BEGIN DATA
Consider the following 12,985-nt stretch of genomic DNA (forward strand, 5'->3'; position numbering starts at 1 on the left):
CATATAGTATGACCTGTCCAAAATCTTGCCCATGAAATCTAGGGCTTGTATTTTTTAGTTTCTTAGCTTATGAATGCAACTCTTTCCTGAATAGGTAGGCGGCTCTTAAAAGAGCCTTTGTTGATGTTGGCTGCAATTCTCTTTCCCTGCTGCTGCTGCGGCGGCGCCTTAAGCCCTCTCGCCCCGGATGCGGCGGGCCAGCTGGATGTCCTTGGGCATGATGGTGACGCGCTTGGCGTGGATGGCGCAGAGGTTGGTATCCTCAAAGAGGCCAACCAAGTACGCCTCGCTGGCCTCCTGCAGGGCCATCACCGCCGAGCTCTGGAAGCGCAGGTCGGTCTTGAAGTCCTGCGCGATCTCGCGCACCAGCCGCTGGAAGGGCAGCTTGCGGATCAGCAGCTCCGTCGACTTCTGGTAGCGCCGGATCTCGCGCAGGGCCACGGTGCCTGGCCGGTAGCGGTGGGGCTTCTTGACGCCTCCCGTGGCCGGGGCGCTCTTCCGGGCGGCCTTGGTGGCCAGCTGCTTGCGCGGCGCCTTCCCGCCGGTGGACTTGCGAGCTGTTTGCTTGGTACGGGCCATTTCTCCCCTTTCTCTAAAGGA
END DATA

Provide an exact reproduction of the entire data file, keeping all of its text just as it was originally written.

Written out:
Consider the following 12,985-nt stretch of genomic DNA (forward strand, 5'->3'; position numbering starts at 1 on the left):
CATATAGTATGACCTGTCCAAAATCTTGCCCATGAAATCTAGGGCTTGTATTTTTTAGTTTCTTAGCTTATGAATGCAACTCTTTCCTGAATAGGTAGGCGGCTCTTAAAAGAGCCTTTGTTGATGTTGGCTGCAATTCTCTTTCCCTGCTGCTGCTGCGGCGGCGCCTTAAGCCCTCTCGCCCCGGATGCGGCGGGCCAGCTGGATGTCCTTGGGCATGATGGTGACGCGCTTGGCGTGGATGGCGCAGAGGTTGGTATCCTCAAAGAGGCCAACCAAGTACGCCTCGCTGGCCTCCTGCAGGGCCATCACCGCCGAGCTCTGGAAGCGCAGGTCGGTCTTGAAGTCCTGCGCGATCTCGCGCACCAGCCGCTGGAAGGGCAGCTTGCGGATCAGCAGCTCCGTCGACTTCTGGTAGCGCCGGATCTCGCGCAGGGCCACGGTGCCTGGCCGGTAGCGGTGGGGCTTCTTGACGCCTCCCGTGGCCGGGGCGCTCTTCCGGGCGGCCTTGGTGGCCAGCTGCTTGCGCGGCGCCTTCCCGCCGGTGGACTTGCGAGCTGTTTGCTTGGTACGGGCCATTTCTCCCCTTTCTCTAAAGGA